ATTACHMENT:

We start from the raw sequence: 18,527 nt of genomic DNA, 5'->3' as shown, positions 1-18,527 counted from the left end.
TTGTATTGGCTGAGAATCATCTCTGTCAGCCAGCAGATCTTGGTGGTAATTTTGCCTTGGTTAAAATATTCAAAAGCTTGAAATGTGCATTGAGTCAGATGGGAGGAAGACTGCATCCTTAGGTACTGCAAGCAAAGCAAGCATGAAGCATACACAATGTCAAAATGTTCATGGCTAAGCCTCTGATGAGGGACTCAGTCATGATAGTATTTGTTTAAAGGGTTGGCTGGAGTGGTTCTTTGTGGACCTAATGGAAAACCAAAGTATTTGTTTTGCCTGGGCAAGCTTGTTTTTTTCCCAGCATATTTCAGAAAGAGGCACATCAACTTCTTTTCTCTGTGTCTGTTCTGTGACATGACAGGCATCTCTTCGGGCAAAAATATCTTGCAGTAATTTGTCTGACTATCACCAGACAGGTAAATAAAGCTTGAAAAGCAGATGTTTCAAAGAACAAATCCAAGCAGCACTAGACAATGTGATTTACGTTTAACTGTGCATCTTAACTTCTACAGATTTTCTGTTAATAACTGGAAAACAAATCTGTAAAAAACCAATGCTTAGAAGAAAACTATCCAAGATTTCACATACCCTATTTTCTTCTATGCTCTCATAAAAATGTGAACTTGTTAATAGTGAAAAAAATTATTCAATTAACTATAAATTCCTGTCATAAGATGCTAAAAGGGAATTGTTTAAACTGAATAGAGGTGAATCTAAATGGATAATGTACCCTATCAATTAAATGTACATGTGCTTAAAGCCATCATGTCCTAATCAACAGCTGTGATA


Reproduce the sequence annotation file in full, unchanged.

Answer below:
We start from the raw sequence: 18,527 nt of genomic DNA, 5'->3' as shown, positions 1-18,527 counted from the left end.
TTGTATTGGCTGAGAATCATCTCTGTCAGCCAGCAGATCTTGGTGGTAATTTTGCCTTGGTTAAAATATTCAAAAGCTTGAAATGTGCATTGAGTCAGATGGGAGGAAGACTGCATCCTTAGGTACTGCAAGCAAAGCAAGCATGAAGCATACACAATGTCAAAATGTTCATGGCTAAGCCTCTGATGAGGGACTCAGTCATGATAGTATTTGTTTAAAGGGTTGGCTGGAGTGGTTCTTTGTGGACCTAATGGAAAACCAAAGTATTTGTTTTGCCTGGGCAAGCTTGTTTTTTTCCCAGCATATTTCAGAAAGAGGCACATCAACTTCTTTTCTCTGTGTCTGTTCTGTGACATGACAGGCATCTCTTCGGGCAAAAATATCTTGCAGTAATTTGTCTGACTATCACCAGACAGGTAAATAAAGCTTGAAAAGCAGATGTTTCAAAGAACAAATCCAAGCAGCACTAGACAATGTGATTTACGTTTAACTGTGCATCTTAACTTCTACAGATTTTCTGTTAATAACTGGAAAACAAATCTGTAAAAAACCAATGCTTAGAAGAAAACTATCCAAGATTTCACATACCCTATTTTCTTCTATGCTCTCATAAAAATGTGAACTTGTTAATAGTGAAAAAAATTATTCAATTAACTATAAATTCCTGTCATAAGATGCTAAAAGGGAATTGTTTAAACTGAATAGAGGTGAATCTAAATGGATAATGTACCCTATCAATTAAATGTACATGTGCTTAAAGCCATCATGTCCTAATCAACAGCTGTGATA